In May 2015, the U.S. Department of Energy released a report outlining how “near-future” wind turbine technology can significantly increase the technical potential for wind energy in the United States and expand the area of the country where wind could be economic.
- The report defines technical potential as an area capable of achieving 30% net capacity factor with available wind turbine technology
- The report compares the technical potential of wind to a representative 2008 turbine, representative 2013 turbine, and “near-future turbine technology”
- The near-future turbine technology increases rotor size (i.e., blades) and hub height (i.e., tower)
- Rotor diameter increases from a 2013 U.S. average of 97 meters to 124 meters
- Hub height increases from 80 meters to 110 meters and 140 meters
- The analysis finds turbine technology advancements vastly improve and expand the technical potential of wind energy (see maps below)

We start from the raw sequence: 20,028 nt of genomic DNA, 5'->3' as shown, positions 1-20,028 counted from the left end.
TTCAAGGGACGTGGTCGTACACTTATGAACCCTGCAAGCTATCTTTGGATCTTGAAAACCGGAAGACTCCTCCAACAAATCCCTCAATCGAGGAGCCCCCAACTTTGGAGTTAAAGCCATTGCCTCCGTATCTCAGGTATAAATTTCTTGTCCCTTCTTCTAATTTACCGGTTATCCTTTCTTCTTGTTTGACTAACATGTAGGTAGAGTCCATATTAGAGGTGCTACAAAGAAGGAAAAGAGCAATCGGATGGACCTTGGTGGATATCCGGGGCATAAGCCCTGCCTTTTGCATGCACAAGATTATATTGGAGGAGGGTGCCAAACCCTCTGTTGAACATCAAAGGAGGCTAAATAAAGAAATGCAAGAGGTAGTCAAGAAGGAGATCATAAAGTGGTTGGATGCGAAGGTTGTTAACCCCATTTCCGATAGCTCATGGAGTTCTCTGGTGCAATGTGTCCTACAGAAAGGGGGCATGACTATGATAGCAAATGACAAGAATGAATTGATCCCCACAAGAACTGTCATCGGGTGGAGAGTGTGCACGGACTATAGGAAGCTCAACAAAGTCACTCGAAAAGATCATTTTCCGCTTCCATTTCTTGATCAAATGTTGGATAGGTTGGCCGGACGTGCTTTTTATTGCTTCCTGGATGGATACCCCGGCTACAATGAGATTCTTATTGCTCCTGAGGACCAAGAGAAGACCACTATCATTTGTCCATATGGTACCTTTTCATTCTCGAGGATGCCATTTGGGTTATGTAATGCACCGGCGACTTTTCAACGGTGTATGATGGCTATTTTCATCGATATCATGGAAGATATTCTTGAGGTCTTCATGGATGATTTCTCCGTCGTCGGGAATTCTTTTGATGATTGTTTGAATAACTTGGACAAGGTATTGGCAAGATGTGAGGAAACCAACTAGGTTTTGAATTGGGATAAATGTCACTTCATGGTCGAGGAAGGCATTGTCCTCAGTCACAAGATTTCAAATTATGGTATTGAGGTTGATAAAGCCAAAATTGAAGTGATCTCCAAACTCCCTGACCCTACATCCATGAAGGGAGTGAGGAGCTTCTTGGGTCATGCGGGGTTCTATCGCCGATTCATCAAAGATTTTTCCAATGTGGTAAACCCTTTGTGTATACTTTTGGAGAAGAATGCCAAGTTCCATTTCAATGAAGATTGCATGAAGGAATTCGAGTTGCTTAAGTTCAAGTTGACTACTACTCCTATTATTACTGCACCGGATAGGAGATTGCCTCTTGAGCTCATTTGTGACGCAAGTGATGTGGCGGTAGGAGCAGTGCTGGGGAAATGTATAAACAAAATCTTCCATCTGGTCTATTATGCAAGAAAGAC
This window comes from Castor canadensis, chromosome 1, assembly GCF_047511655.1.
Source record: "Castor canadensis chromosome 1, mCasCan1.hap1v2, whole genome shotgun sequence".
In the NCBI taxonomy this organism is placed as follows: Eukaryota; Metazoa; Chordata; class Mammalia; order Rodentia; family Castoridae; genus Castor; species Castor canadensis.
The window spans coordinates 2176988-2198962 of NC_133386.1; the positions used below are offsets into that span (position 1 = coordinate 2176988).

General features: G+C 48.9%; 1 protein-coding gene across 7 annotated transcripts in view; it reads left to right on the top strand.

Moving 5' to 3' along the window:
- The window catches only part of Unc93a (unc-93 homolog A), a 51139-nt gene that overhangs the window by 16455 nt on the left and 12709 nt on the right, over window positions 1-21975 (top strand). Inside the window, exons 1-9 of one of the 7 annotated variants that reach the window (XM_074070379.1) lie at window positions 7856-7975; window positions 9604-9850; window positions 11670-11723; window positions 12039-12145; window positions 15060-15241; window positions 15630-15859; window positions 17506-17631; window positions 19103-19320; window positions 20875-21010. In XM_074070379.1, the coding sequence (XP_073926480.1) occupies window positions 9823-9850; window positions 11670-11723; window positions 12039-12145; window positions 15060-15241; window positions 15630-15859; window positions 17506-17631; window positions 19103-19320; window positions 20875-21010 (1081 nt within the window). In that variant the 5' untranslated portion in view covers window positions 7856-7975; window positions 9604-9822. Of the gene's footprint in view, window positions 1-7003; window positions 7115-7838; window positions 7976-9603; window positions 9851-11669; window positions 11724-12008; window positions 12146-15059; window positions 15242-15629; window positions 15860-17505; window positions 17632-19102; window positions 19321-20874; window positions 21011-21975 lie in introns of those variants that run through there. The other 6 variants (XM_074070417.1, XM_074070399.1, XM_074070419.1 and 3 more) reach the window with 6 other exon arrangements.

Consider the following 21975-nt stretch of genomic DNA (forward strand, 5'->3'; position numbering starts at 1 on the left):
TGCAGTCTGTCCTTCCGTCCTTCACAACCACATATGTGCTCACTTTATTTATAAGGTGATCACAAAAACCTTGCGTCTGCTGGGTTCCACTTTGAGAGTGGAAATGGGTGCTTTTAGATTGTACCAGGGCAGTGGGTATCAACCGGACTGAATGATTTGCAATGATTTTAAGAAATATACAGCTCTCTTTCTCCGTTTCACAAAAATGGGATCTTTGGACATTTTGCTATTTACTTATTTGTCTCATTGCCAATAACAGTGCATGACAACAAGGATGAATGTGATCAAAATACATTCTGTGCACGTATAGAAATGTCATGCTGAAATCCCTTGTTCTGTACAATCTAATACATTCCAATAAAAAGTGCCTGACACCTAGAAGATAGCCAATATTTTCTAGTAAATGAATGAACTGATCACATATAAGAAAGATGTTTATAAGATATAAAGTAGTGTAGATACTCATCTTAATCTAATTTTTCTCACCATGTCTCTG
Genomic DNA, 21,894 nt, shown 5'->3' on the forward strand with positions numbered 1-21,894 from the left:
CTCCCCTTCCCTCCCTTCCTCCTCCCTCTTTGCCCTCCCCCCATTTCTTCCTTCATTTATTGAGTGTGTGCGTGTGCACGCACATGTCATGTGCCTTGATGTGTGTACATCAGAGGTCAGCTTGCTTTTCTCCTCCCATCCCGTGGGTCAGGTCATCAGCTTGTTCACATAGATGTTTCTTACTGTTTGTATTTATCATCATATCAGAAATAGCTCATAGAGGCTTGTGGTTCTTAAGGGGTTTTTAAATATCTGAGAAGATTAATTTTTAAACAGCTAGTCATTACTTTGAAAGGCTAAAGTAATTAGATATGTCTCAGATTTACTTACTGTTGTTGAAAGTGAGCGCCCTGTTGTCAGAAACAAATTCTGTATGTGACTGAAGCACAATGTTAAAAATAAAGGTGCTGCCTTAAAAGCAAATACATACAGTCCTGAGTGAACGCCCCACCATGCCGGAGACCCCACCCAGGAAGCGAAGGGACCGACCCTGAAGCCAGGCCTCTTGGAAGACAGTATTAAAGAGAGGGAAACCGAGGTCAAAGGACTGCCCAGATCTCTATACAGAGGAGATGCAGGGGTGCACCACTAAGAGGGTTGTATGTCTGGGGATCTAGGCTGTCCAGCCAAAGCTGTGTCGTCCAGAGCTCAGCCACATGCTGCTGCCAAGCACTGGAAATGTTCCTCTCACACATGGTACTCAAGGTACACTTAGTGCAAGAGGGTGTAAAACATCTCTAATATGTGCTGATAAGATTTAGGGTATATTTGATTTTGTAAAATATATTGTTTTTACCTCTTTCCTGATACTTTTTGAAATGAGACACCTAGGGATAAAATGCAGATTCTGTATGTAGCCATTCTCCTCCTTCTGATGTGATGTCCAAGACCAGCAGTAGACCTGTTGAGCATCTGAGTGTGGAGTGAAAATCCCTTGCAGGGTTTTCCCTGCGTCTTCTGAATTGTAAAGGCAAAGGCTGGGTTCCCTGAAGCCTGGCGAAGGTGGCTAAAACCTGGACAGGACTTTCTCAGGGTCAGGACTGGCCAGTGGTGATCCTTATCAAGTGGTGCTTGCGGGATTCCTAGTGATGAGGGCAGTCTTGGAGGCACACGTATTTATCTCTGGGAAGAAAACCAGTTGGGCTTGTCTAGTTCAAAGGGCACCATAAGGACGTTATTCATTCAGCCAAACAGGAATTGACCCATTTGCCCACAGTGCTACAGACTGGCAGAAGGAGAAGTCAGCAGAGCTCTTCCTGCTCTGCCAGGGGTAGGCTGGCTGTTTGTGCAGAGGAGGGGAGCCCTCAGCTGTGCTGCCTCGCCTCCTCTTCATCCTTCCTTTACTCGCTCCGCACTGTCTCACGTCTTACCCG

- Near-future turbine technology at 140 meters hub height increases technical potential of wind in the United States by 67% compared to a representative 2013 turbine
- Technical potential improves from the Rocky Mountains to the Pacific Coast, as well as portions of the Great Lakes Regions, the Ohio River Valley, and the Northeast
- Technical potential expands to large portions of the Southeast and Appalachia where wind resources are not sufficient for current technologies
- The analysis excludes areas banning development (e.g., national parks) and areas unlikely to be developed (e.g., urban areas)
Wind development has hit a plateau as the PTC is set to expire and most of the top-tier locations have been developed. Increasing rotor size and hub heights can dramatically expand the technical wind potential in the United States. The wind industry will need these technological advancements in order to sustain robust long-term growth in the absence of the federal production tax credit and the saturation of traditional wind sites.
Press Release: Energy Department Releases Report, Evaluates Potential for Wind Power in All 50 States
Full Report: Enabling Wind Potential Nationwide
This report is part of the Clean Tech & Sustainability Minute series. To view all featured Minutes, please click here.